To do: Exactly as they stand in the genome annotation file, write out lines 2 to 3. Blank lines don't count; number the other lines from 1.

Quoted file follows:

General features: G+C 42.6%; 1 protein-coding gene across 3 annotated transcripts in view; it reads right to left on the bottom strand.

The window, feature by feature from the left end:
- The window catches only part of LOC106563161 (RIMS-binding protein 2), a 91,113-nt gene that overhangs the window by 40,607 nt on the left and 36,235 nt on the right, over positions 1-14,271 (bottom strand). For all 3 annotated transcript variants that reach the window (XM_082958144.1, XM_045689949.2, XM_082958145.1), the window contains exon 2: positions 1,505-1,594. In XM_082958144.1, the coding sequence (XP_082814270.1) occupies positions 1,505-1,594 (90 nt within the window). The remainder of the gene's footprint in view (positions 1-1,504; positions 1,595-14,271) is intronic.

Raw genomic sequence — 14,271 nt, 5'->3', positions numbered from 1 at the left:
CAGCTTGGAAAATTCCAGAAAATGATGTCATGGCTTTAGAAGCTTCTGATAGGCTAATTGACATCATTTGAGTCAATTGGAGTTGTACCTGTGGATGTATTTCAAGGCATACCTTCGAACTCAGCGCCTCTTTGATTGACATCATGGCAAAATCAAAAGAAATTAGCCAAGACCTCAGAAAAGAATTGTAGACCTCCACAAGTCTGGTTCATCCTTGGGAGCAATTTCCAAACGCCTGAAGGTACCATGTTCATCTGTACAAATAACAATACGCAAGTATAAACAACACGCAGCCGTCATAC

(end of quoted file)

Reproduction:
The window, feature by feature from the left end:
- The window catches only part of LOC106563161 (RIMS-binding protein 2), a 91,113-nt gene that overhangs the window by 40,607 nt on the left and 36,235 nt on the right, over positions 1-14,271 (bottom strand). For all 3 annotated transcript variants that reach the window (XM_082958144.1, XM_045689949.2, XM_082958145.1), the window contains exon 2: positions 1,505-1,594. In XM_082958144.1, the coding sequence (XP_082814270.1) occupies positions 1,505-1,594 (90 nt within the window). The remainder of the gene's footprint in view (positions 1-1,504; positions 1,595-14,271) is intronic.